County residents have consistently opposed bringing public transportation from Baltimore into Carroll, but they might support expanding Carroll Transit, a bus system that operates 19 vans in the Westminster area.
The concept came from a forum organized by state transportation planners in Westminster Friday. Many of the 30 participants viewed Carroll Transit, a private, nonprofit company that primarily serves the elderly and disabled, as the answer to public transportation needs.
"We should connect all major activity centers in all municipalities," said Janet Gregor, county transportation planner. "We need longer hours, weekend hours and more routes."
The forum at Carroll Community College was organized by the Mass Transit Administration (MTA) and is one of 24 gatherings scheduled across the state this summer.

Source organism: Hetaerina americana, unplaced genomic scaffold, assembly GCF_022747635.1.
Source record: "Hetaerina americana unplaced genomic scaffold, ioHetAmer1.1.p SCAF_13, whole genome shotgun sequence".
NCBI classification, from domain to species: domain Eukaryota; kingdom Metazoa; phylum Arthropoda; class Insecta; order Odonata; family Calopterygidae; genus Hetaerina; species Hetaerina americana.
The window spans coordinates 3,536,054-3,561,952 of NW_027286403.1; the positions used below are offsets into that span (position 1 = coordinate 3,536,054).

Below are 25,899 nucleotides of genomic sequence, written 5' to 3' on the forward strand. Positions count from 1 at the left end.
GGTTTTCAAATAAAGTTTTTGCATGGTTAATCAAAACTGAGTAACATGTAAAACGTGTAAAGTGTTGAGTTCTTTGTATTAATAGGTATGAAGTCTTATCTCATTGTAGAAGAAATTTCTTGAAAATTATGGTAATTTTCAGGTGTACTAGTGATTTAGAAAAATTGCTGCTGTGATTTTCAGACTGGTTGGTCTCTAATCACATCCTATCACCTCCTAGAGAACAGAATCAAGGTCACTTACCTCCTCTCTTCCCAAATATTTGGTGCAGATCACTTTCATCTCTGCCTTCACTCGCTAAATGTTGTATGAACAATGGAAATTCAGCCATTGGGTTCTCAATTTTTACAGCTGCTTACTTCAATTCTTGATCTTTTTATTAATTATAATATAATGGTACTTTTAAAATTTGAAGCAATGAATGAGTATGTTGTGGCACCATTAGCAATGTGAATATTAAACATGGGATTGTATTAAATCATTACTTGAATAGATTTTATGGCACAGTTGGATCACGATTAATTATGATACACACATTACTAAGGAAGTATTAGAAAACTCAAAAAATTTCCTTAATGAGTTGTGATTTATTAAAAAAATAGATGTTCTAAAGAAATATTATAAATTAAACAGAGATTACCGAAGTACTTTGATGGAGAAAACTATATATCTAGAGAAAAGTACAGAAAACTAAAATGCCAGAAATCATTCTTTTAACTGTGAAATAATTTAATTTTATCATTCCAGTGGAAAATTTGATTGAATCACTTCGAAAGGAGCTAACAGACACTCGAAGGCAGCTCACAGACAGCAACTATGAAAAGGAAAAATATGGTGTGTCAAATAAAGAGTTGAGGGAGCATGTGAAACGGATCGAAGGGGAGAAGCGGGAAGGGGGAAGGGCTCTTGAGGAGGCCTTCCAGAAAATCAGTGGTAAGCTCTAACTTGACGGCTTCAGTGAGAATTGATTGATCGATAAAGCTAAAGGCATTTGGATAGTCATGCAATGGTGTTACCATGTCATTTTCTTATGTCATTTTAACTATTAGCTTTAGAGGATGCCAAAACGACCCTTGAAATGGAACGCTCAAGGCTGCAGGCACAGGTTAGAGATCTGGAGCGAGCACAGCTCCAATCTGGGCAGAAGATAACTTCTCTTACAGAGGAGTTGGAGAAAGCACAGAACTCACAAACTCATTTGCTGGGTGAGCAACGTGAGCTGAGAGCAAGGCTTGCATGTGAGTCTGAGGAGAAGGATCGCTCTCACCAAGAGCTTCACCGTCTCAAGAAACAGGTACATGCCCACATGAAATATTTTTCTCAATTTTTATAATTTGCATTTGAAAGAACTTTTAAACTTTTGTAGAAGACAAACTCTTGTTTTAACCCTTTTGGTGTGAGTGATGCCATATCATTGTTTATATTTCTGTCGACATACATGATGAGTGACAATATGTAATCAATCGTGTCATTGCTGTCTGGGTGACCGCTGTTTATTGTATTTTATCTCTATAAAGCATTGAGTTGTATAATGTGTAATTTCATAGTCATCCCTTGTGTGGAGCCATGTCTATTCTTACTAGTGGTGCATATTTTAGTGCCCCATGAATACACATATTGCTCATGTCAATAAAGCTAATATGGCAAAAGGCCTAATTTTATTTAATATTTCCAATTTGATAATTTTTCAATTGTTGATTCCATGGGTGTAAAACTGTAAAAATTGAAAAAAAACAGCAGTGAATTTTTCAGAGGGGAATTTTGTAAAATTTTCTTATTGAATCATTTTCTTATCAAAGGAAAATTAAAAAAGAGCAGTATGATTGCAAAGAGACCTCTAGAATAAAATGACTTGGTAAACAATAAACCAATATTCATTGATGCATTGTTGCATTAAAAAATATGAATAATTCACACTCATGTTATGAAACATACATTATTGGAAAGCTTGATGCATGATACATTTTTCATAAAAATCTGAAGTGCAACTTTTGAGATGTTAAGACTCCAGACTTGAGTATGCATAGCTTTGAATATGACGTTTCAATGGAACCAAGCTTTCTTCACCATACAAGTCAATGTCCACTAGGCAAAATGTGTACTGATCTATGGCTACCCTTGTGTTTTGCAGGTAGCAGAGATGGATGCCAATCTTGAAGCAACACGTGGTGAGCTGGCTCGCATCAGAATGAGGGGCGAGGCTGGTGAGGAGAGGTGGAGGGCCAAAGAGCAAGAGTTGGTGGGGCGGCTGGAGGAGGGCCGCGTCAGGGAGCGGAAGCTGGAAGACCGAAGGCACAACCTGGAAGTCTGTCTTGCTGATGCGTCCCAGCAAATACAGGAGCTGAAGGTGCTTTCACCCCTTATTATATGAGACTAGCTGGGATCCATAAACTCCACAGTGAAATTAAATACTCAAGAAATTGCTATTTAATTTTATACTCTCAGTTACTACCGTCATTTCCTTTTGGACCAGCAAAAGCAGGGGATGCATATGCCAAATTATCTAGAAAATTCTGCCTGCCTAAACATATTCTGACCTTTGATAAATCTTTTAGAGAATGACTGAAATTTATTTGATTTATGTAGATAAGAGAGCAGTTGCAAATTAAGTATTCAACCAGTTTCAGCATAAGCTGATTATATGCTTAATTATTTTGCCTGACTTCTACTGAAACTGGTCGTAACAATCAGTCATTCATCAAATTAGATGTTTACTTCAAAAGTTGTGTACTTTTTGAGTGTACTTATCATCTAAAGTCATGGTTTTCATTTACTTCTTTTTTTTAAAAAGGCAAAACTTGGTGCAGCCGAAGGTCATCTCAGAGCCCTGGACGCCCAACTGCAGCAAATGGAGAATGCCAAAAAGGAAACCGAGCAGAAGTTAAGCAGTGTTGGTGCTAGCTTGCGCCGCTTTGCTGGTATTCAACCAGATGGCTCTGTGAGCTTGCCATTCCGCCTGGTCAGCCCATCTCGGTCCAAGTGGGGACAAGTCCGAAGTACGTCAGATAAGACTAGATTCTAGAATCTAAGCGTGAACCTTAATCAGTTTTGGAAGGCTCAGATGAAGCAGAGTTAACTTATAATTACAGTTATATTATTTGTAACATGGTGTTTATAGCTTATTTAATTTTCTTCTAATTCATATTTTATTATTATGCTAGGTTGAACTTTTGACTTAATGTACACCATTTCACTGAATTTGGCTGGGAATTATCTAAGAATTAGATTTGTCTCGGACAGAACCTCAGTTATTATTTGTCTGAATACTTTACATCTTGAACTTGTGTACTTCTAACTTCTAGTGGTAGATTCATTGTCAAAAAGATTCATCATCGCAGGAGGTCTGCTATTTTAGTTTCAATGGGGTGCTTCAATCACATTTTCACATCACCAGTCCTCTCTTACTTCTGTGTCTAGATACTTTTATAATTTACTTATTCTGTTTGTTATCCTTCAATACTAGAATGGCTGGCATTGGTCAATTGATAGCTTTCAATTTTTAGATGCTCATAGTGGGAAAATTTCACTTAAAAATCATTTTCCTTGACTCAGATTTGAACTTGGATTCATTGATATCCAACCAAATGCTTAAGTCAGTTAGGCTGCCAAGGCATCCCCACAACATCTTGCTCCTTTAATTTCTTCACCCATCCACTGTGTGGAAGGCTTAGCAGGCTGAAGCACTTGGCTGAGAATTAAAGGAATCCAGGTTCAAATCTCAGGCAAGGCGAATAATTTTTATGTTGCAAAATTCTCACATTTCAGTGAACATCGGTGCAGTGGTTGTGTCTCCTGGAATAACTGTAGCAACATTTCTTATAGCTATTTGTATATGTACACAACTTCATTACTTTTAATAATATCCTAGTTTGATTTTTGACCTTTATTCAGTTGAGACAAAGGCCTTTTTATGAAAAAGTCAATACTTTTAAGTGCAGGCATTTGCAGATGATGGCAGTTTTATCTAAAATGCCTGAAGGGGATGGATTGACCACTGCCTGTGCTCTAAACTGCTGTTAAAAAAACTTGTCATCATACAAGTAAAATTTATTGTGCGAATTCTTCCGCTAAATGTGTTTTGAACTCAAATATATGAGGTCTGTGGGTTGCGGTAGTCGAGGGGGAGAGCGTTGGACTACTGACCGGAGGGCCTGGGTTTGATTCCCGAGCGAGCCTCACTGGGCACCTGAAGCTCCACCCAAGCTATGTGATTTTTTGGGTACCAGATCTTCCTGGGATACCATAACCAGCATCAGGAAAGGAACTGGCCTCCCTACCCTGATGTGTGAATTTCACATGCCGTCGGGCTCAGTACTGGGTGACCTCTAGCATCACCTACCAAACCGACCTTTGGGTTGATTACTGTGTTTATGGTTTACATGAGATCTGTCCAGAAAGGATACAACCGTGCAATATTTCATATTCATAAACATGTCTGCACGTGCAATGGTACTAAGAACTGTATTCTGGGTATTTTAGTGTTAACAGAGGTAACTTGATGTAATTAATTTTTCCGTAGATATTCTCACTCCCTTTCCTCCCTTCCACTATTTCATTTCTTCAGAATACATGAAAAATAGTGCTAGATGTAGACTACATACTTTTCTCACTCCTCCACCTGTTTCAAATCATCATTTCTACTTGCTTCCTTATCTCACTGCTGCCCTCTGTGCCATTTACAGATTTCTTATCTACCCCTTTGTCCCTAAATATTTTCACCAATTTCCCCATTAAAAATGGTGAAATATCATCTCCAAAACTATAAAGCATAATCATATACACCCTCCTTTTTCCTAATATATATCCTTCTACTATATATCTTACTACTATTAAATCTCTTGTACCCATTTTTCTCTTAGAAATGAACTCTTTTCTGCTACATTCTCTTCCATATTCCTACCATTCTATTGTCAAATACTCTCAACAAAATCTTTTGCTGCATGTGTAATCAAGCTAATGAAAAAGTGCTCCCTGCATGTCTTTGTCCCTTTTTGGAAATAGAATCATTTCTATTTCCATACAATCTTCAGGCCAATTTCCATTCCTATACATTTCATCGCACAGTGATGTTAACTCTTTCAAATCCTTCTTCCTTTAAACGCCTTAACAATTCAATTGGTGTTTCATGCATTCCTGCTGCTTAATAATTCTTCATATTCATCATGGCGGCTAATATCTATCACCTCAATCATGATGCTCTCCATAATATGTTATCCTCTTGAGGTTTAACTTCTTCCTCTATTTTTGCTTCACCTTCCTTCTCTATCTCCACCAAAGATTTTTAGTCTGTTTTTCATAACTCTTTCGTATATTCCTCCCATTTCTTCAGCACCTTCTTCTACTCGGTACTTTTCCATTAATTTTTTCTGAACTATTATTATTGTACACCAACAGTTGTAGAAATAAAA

The MTA has visited Anne Arundel, Howard and Harford counties, but drew the largest crowd in Westminster.
In a two-hour session, consultants heard people oppose public transportation and speak about the need for it, particularly as more people move from welfare to work.
Much discussion centered on Carroll Transit, but other suggestions included employer incentives to encourage carpooling, reviving the rail system and linking Carroll to Howard and Frederick counties by bus or train.
The mention of public transportation generally raises fears of crime and rampant growth in Carroll. But a recent survey of cars parked at the Metro station in Owings Mills by the Carroll County Department of Planning shows many county drivers are using the system.
Three years ago, at the request of local officials, MTA surveyed 13,000 Carroll residents to measure interest in a bus service from the county to the Owings Mills Metro station in northwest Baltimore County. The survey showed little interest.
But as Carroll's major roads become increasingly crowded, and with nearly 80 percent of its working population commuting from the county daily, public transportation may become more attractive.
Pub Date: 6/07/98